Allison Rossett: when webinars go bad

For me, Allison Rossett is a lot like author John McPhee: no matter what she’s writing about, I’ll probably find it interesting.   Rossett and two colleagues (Antonia Chan and Colleen Cunningham) earlier this year wrote an article for Chief Learning Officer: What Stinks about Webinars?

“Webinar” as a term tries to straddle traditional “delivery of content” with the wide reach of networked tools.  I think it shares with “podcast” a faint promise of being better than the Bad Old Days (podcast good, lecture bad).   The ways that Chan and Cunningham interact with webinars will pay off, at least for me, as my current project develops some for the not-always-thrilling world of continuing education in the insurance industry.

Cunningham (who’s probably not alone) wants a well-planned webinar with “a start, middle and an end. The start tells you what to expect from the presenter and what the presenter expects of you, along with how the hour will be used, including what the takeaway will be.”  She’s also eager for PowerPoint slides — if they highlight key ideas and organize the session — because English is her third language.

The article makes points I want to keep in mind, and triggered a few others as well:

  • First, I'd like to review our strategic vision...Remember: it’s easy to leave a webinar. Chan’s observation — which isn’t always obvious to those who plan or conduct webinars — underscores the futility of trying to control what your audience does.   Heck, people mentally check out when they’re physically present.
  • Get going. As Rossett points out, many webinars (and, if you ask me, not a few in-person presentations) spend way too much time getting ready to start.   People haven’t joined in order to hear the background of the presenter, the history of the company, or even fifteen Mager-style objectives.
  • Make a concrete difference. You’ve probably seen many dynamic online presentations, very low on text and very high on striking imagery.   They’re excellent ways to convey some crisp message (and an excellent exercise to try and create), but they’re not a panacea.   If people need to process auto-insurance claims with the new system, or if they want to create and administer a wiki, they’re after facts, examples, pros and cons, and suggestions for going further.
  • Connect with your audience. Robert Townsend, CEO at Avis during the “We Try Harder” era, suggested that executives call parts of their organization to find out what roadblocks the company had set in the path of customers, supplies, and prospects.   In the same way, people who conduct webinars need to experience (or endure) a few.   If you’ve got 40 people in a webinar, maybe 15 will ask a question.   If you’ve got 80, maybe 20 can ask one — there isn’t enough bandwidth for much more.   So the presentation, the interaction, the organization needs to anticipate and address what people will want to know more about.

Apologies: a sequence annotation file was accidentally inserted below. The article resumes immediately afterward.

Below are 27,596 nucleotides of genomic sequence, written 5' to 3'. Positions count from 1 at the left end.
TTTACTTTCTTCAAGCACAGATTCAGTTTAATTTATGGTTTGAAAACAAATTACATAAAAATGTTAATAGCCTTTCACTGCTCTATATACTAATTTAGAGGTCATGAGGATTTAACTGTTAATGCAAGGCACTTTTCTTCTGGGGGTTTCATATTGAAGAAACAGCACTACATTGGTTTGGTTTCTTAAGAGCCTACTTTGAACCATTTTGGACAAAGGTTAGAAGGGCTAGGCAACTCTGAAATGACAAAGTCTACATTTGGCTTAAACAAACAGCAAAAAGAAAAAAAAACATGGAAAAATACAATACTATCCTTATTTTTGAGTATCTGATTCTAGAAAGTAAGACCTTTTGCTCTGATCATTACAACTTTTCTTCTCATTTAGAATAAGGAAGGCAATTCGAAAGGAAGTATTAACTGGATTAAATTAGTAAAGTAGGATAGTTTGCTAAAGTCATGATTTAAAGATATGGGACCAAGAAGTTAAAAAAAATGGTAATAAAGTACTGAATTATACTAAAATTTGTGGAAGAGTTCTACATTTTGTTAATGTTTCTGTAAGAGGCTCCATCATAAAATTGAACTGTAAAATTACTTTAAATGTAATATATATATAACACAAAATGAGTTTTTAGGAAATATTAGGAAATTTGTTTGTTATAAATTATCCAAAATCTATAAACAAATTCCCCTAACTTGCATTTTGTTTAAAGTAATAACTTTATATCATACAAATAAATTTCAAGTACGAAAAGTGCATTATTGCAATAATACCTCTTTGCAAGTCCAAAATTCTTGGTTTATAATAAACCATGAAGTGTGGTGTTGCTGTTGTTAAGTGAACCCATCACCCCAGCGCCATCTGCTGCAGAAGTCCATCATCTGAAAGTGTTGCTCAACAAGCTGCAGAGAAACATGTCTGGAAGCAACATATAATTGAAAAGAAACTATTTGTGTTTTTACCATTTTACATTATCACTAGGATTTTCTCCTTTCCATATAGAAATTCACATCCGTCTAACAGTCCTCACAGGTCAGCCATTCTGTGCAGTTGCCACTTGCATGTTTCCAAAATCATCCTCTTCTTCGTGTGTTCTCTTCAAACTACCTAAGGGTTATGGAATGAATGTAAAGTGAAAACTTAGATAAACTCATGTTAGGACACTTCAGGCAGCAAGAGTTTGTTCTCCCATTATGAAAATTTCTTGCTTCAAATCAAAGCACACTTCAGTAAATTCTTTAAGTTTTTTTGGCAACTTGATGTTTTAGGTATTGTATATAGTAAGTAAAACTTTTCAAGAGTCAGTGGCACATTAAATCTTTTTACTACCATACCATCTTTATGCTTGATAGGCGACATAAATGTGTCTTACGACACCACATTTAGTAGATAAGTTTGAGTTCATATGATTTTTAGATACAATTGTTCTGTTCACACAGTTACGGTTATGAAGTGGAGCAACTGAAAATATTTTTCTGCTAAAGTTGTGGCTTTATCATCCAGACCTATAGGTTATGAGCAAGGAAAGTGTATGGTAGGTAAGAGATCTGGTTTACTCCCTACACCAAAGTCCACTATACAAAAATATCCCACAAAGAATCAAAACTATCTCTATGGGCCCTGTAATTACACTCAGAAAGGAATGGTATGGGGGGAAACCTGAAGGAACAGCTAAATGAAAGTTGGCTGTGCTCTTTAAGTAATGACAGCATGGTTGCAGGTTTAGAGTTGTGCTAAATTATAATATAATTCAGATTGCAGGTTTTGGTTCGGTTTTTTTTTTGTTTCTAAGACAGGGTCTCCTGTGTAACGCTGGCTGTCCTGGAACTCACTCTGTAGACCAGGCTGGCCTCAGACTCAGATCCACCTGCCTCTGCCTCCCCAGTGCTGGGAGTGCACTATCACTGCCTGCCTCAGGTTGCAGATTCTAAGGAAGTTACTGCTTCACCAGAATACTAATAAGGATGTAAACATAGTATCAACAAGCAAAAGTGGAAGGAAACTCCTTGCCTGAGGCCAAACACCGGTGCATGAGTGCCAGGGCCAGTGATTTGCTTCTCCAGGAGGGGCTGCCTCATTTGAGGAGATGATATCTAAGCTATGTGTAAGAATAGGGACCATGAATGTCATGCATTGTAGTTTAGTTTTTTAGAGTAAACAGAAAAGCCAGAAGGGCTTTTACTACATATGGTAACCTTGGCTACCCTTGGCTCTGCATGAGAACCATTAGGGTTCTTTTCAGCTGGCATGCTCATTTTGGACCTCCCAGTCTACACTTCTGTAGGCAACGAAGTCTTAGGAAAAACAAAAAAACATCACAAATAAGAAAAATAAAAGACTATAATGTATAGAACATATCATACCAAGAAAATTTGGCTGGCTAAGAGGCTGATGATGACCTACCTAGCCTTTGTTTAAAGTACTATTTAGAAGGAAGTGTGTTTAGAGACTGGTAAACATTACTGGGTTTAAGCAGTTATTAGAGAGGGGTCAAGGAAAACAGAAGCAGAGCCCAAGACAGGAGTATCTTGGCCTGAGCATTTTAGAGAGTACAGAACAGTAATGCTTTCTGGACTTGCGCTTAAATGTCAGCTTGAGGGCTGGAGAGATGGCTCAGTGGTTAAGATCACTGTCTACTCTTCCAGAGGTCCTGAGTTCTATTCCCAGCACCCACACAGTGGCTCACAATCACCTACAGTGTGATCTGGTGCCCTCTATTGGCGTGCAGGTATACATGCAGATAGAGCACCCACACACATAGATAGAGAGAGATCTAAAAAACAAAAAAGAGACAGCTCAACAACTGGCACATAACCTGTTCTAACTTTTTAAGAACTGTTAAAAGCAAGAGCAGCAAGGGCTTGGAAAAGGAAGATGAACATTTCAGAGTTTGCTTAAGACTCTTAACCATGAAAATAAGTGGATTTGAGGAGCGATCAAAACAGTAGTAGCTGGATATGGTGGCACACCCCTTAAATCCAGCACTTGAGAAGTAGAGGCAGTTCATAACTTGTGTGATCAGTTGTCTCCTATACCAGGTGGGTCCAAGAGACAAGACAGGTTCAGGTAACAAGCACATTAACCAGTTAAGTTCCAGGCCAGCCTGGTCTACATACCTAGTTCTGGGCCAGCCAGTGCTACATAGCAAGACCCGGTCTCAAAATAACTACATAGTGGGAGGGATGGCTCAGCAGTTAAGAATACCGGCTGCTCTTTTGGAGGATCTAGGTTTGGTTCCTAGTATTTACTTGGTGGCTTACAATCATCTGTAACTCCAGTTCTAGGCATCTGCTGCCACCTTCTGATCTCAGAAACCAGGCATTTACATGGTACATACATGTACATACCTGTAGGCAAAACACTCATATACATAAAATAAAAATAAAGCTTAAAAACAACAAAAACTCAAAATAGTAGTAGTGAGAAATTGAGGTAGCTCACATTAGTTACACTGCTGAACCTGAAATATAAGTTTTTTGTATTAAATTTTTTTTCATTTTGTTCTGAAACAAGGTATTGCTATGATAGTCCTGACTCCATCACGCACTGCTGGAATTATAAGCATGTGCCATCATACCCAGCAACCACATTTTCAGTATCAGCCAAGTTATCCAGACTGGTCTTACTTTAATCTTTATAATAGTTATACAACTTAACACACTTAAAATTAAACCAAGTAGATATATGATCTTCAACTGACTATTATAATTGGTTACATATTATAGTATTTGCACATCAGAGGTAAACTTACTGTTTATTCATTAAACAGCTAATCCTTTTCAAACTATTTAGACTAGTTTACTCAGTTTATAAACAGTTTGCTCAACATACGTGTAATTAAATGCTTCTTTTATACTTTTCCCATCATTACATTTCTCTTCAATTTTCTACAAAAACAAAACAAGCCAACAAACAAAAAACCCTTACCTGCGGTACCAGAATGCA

• Figure out and follow up. If you plan to make a recorded version of the webinar available, don’t store it in the box next to the Ark of the Covenant.   Provide a clear and brief path — and test it yourself, preferable not from your own computer.   And if people fill out a form ahead of time, for pity’s sake don’t ask them for that information again.   (When I’m forced to deal with my cable company, the voicemail asks for my account number — and, without exception, so does the person who eventually takes the call.   Next time, I’m making up a number.   How would they know?)

Rossett, Chan, and Cunningham offer a view from the other side of the webinar.   It’s worth a look.

Photo by xdjio / Joshua Gardner.

3 thoughts on “Allison Rossett: when webinars go bad

  1. Kia ora Dave

    It’s not the joke. It’s the way you’re telling it.

    It’s not the technology, it’s the way you’re using it.

    I have recently been introduced to the idea that PowerPoint is bad. Why is it bad? Because people talk to PowerPoint presentations. And PowerPoint is designed to present images AND text, in one form or another. Listeners suffer cognitive overload if the speaker speaks and also presents text to accompany the images in a PowerPoint presentation.

    I’m not a great supporter of PowerPoint, but I’ve seen some good PowerPoint presentations being used properly in my time.

    Too often it’s the way the technology is being used that condemns the technology. Just take a glimps at the reusable learning object (RLO) and weigh the stresses. Most of the criticism of RLOs was because of the way they were churned out, ‘commodified’, I think the term was.

    I have no doubt that there’s an art in podcasting, the same as there is an art in giving a lecture. Just sit and try to get bored by a lecture from Ken Robinson. Yet how many keynote speakers read the damned thing directly form their notes at conferences?

    This comment is well over 200 words.

    I guess I’m warmed up now :-)

    Catchya later
    from Middle-earth

  2. Ken, I’m a big fan of Gresham’s law (“bad money drives out good”) and its extensions into nearly all fields. Bad PowerPoint drives out good, for example. In part that’s because people don’t question the first model that comes to mind — bulleted text, Microsoft’s too-large titles, the soporific blue background. And in part it’s more work to do something that’s both different and effective.

    You’re absolutely right about podcasts. Their chief virtue is that they’re easily stored and easily played on demand. Period. Otherwise, they’re still one-way experienced. But that doesn’t mean the one-way experience is bad. If the podcaster’s planned well, if the podcast uses effective techniques, it can readily hold your interest and expand your knowledge.

  3. Thanks for kind words about our article in Chief Learning Officer.

    Oh, I wish I thought that webinars had improved…. well, maybe a little.

Comments are closed.